Weisberg is able to give Reagan’s way of talking about domestic affairs a lot of credit partly by exaggerating how far left the government had drifted during the 1970s. For example, he writes, “Twenty years on, the Great Society was in many respects maintaining a culture of poverty,” but that alarmed phrase was invented by the anthropologist Oscar Lewis before the advent of the Great Society; if the Great Society means the domestic initiatives of Lyndon Johnson, then by far its largest components were Medicare, Medicaid, and new federal funding for education at all levels. Even the relatively tiny and short-lived War on Poverty did not, by design, entail any cash transfer or housing programs for the poor. Conversely, Weisberg asserts that Reagan’s “deregulation and pro-business policies unleashed enormous entrepreneurial energies,” but these energies were beginning to manifest themselves already, because of changes in technology, communication, trade, and the way markets were structured. Microsoft and Apple were founded during the Ford administration, both of them benefiting from government-sponsored research.
On the domestic governing effects of Reagan’s approach, Weisberg is less specific than he is about international affairs; there isn’t a piece of evidence about Reagan’s domestic programs that is comparable in magnitude to the end of the cold war. Near the end of his book, he writes, “The financial crisis of 2008, driven by irresponsible risk taking and self-regulation, was an indirect consequence of Reaganism,” but he doesn’t take us through the specific steps that got him to this conclusion. What he seems to mean is that it was Reaganism’s creation of an atmosphere favoring excessive risk—the negative side of those enormous entrepreneurial energies—rather than Reaganism as a set of policies that led, much later, to the crisis. But a president as effective at tone-setting as Reagan wound up with an administration filled with people who spent their days making policies consistent with his tone.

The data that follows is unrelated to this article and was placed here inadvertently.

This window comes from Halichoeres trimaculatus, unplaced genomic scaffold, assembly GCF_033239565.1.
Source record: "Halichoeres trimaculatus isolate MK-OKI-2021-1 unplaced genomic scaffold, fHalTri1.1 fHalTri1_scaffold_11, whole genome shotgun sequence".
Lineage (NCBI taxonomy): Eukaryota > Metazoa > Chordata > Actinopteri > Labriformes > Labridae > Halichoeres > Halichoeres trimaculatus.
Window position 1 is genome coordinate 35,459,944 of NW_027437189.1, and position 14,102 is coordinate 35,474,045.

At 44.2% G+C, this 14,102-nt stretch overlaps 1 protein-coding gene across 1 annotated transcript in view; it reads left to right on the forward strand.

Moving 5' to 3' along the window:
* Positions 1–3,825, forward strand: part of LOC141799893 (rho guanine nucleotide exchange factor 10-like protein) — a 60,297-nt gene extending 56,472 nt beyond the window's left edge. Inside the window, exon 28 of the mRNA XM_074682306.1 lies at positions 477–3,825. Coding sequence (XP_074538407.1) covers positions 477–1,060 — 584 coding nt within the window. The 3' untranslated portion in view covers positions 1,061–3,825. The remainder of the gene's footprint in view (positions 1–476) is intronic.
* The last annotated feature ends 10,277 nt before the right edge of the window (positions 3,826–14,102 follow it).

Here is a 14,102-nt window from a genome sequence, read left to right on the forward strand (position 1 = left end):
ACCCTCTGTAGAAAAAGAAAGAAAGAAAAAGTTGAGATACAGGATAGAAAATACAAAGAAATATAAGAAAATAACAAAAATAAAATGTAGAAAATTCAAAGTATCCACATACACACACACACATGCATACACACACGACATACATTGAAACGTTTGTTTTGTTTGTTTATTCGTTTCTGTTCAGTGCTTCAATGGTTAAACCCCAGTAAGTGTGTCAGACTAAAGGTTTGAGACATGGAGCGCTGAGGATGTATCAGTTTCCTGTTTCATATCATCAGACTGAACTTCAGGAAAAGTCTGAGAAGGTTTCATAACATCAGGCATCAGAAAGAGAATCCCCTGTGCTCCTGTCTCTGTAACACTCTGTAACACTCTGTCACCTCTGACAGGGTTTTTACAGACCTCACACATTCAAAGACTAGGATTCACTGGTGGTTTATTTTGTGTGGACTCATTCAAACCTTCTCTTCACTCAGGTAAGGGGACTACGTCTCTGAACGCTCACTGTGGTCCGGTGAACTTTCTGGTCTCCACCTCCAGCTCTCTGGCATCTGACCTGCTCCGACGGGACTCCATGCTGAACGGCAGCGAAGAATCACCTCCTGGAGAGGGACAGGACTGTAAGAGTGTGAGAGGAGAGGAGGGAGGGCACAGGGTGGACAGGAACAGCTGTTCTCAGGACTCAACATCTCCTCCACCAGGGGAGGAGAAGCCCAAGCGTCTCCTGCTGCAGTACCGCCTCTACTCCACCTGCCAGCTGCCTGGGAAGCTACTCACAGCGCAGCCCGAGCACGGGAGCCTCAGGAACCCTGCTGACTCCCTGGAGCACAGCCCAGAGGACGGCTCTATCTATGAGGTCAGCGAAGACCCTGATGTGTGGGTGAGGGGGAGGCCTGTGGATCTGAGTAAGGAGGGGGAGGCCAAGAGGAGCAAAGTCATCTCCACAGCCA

Even if Reagan himself was not always aware of what these policies were, they still had the force of law. The Federal Trade Commission loosened its consumer protection and antitrust regimes. The Federal Communications Commission permitted greater concentration of media ownership, eliminated the Fairness Doctrine, and made the renewal of broadcast licenses nearly automatic, which led to the proliferation of conservative talk radio and the elimination of the broadcast networks’ documentary units. The Environmental Protection Agency declined to limit acid rain. The surgeon general was silent for years about AIDS. The Securities and Exchange Commission greatly reduced its review process for new offerings of financial products. The Federal Savings and Loan Insurance Corporation allowed thrifts to engage in much more risky lending and investment practices, with the result that it was insolvent by the time Reagan left office.
The effects of changes like these were lasting. Barack Obama, more than a quarter-century later, is still at work trying to undo some elements of the Reagan domestic policy legacy, especially on environmental and civil rights issues. By focusing so powerfully on the language and framing of American politics, Reagan was able to have large effects, in a rightward direction, on the country’s governance too. One can get a sense of that by listening now to his small army of would-be successors, who are less adept than their hero at keeping the public’s attention on generalities and who therefore make it more clear what they would actually do.